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HomeTopicsHealthGlobal food crisis will cause 'millions of deaths', says humanitarian organization

Global food crisis will cause ‘millions of deaths’, says humanitarian organization

The global food crisis caused by the war in Ukraine will cause “millions of deaths” by exposing the most vulnerable population to infectious diseases, which could lead to a health catastrophe, the head of a major humanitarian organization warned.

The naval blockade of Black Sea ports has halted shipments from Ukraine, the fourth largest exporter of wheat and corn, stoking fears of shortages and hunger in poor countries. 

The repercussions of food shortages mean many people will die from starvation but also from the debilitating effects of malnutrition, Peter Sands, executive director of the Global Fund to Fight AIDS, Tuberculosis and Malaria, told AFP this week.

“I think the next health crisis has already started. It’s not about a new pathogen but about the fact that malnourished people are more vulnerable to existing diseases” he explained on the sidelines of the G20 health ministers’ meeting in the Indonesian city of Yogyakarta. 

“I believe that the combined impact of infectious diseases, lack of food and the energy crisis (…) can lead to millions of deaths,” he said.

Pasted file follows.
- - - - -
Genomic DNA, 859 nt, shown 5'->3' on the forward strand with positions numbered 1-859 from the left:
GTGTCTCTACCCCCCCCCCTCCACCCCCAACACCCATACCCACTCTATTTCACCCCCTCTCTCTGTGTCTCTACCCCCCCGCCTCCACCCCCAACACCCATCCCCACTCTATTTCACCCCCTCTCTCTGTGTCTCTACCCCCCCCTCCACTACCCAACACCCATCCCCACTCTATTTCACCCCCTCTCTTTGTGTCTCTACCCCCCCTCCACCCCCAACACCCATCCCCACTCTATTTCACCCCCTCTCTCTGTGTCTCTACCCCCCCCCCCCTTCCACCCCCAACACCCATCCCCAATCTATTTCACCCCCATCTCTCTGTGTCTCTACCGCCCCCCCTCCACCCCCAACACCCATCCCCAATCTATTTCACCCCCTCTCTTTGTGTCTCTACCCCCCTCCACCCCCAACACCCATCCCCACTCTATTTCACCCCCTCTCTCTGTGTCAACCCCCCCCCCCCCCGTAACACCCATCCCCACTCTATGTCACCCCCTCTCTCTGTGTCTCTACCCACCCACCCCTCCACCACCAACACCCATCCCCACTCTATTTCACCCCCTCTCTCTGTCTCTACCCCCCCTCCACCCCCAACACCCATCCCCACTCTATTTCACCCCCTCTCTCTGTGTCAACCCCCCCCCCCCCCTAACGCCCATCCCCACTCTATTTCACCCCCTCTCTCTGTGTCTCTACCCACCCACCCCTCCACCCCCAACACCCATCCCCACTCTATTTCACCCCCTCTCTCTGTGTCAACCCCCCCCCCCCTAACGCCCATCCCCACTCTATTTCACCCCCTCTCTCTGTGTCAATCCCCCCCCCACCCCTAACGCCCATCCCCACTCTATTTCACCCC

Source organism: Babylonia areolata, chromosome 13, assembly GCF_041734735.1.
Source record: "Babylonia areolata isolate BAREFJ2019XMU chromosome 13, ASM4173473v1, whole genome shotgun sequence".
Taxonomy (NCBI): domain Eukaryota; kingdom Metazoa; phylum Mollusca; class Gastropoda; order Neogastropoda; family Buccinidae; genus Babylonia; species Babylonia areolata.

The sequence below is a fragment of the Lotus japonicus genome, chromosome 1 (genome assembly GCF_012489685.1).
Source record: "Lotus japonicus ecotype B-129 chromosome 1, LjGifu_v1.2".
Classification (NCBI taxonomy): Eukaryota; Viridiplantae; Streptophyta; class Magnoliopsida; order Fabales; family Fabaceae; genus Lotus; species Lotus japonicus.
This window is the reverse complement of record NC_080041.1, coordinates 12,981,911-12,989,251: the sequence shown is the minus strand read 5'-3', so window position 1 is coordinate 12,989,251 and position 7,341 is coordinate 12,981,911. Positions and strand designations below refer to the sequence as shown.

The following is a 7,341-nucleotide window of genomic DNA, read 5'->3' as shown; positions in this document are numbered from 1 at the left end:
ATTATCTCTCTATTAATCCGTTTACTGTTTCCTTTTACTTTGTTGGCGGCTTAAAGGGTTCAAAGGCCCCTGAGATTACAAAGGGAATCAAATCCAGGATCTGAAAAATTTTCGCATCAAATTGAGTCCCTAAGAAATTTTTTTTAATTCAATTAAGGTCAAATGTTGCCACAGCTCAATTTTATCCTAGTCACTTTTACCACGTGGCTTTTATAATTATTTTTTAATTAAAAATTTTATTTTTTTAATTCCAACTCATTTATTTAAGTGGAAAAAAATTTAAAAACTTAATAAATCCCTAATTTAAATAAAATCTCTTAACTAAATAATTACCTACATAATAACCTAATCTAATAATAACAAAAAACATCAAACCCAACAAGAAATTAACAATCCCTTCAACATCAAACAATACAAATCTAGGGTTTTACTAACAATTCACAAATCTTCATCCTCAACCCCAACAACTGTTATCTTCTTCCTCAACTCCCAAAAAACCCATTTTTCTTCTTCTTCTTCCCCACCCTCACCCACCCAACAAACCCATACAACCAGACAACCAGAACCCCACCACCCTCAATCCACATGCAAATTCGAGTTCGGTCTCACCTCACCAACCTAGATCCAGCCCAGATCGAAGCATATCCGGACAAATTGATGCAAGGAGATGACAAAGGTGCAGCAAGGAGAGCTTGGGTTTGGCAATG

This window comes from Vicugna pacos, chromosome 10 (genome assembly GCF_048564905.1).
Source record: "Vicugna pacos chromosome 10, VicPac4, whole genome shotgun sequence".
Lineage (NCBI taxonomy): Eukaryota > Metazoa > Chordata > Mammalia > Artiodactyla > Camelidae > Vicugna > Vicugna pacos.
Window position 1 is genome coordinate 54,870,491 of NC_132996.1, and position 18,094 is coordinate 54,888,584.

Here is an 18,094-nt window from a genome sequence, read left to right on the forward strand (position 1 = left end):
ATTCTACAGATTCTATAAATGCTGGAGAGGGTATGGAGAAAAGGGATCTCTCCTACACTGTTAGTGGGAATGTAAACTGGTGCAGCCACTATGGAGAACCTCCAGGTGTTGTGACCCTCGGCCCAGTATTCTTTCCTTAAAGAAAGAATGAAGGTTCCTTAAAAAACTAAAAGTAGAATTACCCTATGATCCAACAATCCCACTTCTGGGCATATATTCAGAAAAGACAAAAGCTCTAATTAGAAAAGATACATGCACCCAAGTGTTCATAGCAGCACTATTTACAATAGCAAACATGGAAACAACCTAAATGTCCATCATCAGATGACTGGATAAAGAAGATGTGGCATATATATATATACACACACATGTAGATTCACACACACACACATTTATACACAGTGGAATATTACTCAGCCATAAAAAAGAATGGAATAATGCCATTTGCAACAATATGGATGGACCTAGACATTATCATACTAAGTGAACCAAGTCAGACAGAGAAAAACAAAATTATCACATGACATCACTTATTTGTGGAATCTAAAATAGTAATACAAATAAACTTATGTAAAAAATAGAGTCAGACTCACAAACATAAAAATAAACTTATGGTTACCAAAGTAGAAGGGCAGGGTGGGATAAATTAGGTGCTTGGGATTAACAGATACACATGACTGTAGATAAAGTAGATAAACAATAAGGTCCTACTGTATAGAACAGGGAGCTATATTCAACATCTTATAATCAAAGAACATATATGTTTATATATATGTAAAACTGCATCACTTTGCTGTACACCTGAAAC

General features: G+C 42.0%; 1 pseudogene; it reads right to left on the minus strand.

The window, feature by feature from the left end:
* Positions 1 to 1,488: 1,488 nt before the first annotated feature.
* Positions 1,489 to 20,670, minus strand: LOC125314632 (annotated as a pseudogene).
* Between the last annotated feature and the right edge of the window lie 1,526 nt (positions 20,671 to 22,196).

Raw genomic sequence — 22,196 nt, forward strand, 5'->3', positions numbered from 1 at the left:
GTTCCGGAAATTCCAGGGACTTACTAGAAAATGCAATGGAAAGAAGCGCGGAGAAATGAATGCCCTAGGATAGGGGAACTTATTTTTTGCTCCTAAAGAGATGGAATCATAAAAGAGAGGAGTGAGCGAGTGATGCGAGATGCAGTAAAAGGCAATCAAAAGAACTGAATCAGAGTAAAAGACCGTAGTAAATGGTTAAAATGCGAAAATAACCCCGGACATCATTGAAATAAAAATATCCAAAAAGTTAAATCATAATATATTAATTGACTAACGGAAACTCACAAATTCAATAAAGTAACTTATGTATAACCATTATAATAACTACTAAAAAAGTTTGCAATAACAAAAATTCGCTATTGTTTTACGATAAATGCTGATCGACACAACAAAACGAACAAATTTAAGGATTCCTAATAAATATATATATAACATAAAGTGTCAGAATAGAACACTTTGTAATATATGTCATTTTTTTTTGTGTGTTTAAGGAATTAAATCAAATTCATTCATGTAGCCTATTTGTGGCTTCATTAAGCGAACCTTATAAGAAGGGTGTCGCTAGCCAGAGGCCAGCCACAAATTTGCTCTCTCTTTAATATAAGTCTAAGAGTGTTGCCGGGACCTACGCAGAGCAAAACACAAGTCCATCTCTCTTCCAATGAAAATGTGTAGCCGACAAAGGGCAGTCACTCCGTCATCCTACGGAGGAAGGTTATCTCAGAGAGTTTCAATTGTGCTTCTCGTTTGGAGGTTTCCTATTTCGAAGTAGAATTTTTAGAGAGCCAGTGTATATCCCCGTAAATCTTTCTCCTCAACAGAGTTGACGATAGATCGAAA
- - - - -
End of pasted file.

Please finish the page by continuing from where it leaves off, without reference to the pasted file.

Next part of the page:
Governments should try to reduce the impact of the food crisis by prioritizing primary care and care in villages and communities, which will be the most vulnerable, said this former banker who now runs a $4 billion humanitarian fund. 

“This means prioritizing primary care, that is, care provided in the villages, in the communities. Hospitals are important, but when you face these kinds of challenges the most important thing is primary care,” he added. 

Tuberculosis Disaster

The fight to contain the spread of the coronavirus has diverted resources away from combating tuberculosis, which killed 1.5 million people in 2020, according to World Health Organization (WHO) data. 

“It was a disaster for TB,” Sands said.

For this health expert, solving the food crisis now is key to helping the treatment of tuberculosis, the world’s second most lethal infectious disease.

Western countries and Ukraine accuse Russia of trying to pressure them by blocking grain exports amid growing fears of a global famine. 

Moscow responded by claiming that it is Western sanctions that are responsible for the shortages affecting the Middle East and Africa. 

Germany is hosting an international conference on the food crisis on Friday with the participation of U.S. chief diplomat Antony Blinken.

For Sands, tuberculosis is “the pandemic of the poor and that is why it has not attracted the same amount of investment in research and development.” 

“This is a tragedy because it is a disease that we know how to prevent, how to cure and how to eliminate,” he concluded. 

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